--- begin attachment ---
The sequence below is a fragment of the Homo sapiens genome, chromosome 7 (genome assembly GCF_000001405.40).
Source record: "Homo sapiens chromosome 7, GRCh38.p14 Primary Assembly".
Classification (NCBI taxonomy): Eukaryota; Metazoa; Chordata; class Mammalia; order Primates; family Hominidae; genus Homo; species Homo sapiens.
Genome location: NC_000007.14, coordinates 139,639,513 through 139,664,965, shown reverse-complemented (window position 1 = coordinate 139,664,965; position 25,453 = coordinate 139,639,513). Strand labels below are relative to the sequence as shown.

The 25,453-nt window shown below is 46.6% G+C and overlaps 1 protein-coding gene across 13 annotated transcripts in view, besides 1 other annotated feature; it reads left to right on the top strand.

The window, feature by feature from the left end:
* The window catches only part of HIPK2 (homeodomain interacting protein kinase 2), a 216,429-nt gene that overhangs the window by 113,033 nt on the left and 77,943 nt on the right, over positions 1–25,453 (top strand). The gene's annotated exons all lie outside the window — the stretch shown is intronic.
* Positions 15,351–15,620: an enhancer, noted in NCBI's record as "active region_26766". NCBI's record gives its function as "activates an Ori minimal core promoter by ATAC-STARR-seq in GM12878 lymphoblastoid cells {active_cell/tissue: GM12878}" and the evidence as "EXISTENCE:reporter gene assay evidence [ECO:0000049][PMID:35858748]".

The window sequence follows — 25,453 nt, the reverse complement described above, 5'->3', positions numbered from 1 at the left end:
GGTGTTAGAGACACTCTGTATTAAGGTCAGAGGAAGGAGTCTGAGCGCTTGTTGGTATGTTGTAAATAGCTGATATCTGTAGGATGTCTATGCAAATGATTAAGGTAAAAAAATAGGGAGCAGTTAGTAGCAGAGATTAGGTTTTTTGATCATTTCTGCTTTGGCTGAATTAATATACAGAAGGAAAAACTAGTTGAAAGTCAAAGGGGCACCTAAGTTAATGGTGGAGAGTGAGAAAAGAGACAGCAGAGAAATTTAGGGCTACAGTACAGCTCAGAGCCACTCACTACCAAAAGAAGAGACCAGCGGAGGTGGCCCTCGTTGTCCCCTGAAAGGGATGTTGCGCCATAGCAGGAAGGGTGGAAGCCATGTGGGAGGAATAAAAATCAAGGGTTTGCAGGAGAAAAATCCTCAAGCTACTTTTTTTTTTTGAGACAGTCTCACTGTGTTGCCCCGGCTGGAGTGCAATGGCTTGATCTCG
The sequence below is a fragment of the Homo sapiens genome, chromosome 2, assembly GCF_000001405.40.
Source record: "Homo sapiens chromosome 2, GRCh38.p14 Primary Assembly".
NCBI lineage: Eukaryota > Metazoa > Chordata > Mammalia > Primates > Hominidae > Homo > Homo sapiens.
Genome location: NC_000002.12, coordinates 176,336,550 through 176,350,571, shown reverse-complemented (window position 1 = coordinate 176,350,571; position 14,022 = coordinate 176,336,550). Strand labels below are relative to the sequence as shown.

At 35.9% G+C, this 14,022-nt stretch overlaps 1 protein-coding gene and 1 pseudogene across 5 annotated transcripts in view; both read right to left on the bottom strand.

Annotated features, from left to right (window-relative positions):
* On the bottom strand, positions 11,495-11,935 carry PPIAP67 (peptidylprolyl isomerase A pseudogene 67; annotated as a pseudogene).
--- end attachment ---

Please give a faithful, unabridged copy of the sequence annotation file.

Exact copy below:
The sequence below is a fragment of the Homo sapiens genome, chromosome 7 (genome assembly GCF_000001405.40).
Source record: "Homo sapiens chromosome 7, GRCh38.p14 Primary Assembly".
Classification (NCBI taxonomy): Eukaryota; Metazoa; Chordata; class Mammalia; order Primates; family Hominidae; genus Homo; species Homo sapiens.
Genome location: NC_000007.14, coordinates 139,639,513 through 139,664,965, shown reverse-complemented (window position 1 = coordinate 139,664,965; position 25,453 = coordinate 139,639,513). Strand labels below are relative to the sequence as shown.

The 25,453-nt window shown below is 46.6% G+C and overlaps 1 protein-coding gene across 13 annotated transcripts in view, besides 1 other annotated feature; it reads left to right on the top strand.

The window, feature by feature from the left end:
* The window catches only part of HIPK2 (homeodomain interacting protein kinase 2), a 216,429-nt gene that overhangs the window by 113,033 nt on the left and 77,943 nt on the right, over positions 1–25,453 (top strand). The gene's annotated exons all lie outside the window — the stretch shown is intronic.
* Positions 15,351–15,620: an enhancer, noted in NCBI's record as "active region_26766". NCBI's record gives its function as "activates an Ori minimal core promoter by ATAC-STARR-seq in GM12878 lymphoblastoid cells {active_cell/tissue: GM12878}" and the evidence as "EXISTENCE:reporter gene assay evidence [ECO:0000049][PMID:35858748]".

The window sequence follows — 25,453 nt, the reverse complement described above, 5'->3', positions numbered from 1 at the left end:
GGTGTTAGAGACACTCTGTATTAAGGTCAGAGGAAGGAGTCTGAGCGCTTGTTGGTATGTTGTAAATAGCTGATATCTGTAGGATGTCTATGCAAATGATTAAGGTAAAAAAATAGGGAGCAGTTAGTAGCAGAGATTAGGTTTTTTGATCATTTCTGCTTTGGCTGAATTAATATACAGAAGGAAAAACTAGTTGAAAGTCAAAGGGGCACCTAAGTTAATGGTGGAGAGTGAGAAAAGAGACAGCAGAGAAATTTAGGGCTACAGTACAGCTCAGAGCCACTCACTACCAAAAGAAGAGACCAGCGGAGGTGGCCCTCGTTGTCCCCTGAAAGGGATGTTGCGCCATAGCAGGAAGGGTGGAAGCCATGTGGGAGGAATAAAAATCAAGGGTTTGCAGGAGAAAAATCCTCAAGCTACTTTTTTTTTTTGAGACAGTCTCACTGTGTTGCCCCGGCTGGAGTGCAATGGCTTGATCTCG
The sequence below is a fragment of the Homo sapiens genome, chromosome 2, assembly GCF_000001405.40.
Source record: "Homo sapiens chromosome 2, GRCh38.p14 Primary Assembly".
NCBI lineage: Eukaryota > Metazoa > Chordata > Mammalia > Primates > Hominidae > Homo > Homo sapiens.
Genome location: NC_000002.12, coordinates 176,336,550 through 176,350,571, shown reverse-complemented (window position 1 = coordinate 176,350,571; position 14,022 = coordinate 176,336,550). Strand labels below are relative to the sequence as shown.

At 35.9% G+C, this 14,022-nt stretch overlaps 1 protein-coding gene and 1 pseudogene across 5 annotated transcripts in view; both read right to left on the bottom strand.

Annotated features, from left to right (window-relative positions):
* On the bottom strand, positions 11,495-11,935 carry PPIAP67 (peptidylprolyl isomerase A pseudogene 67; annotated as a pseudogene).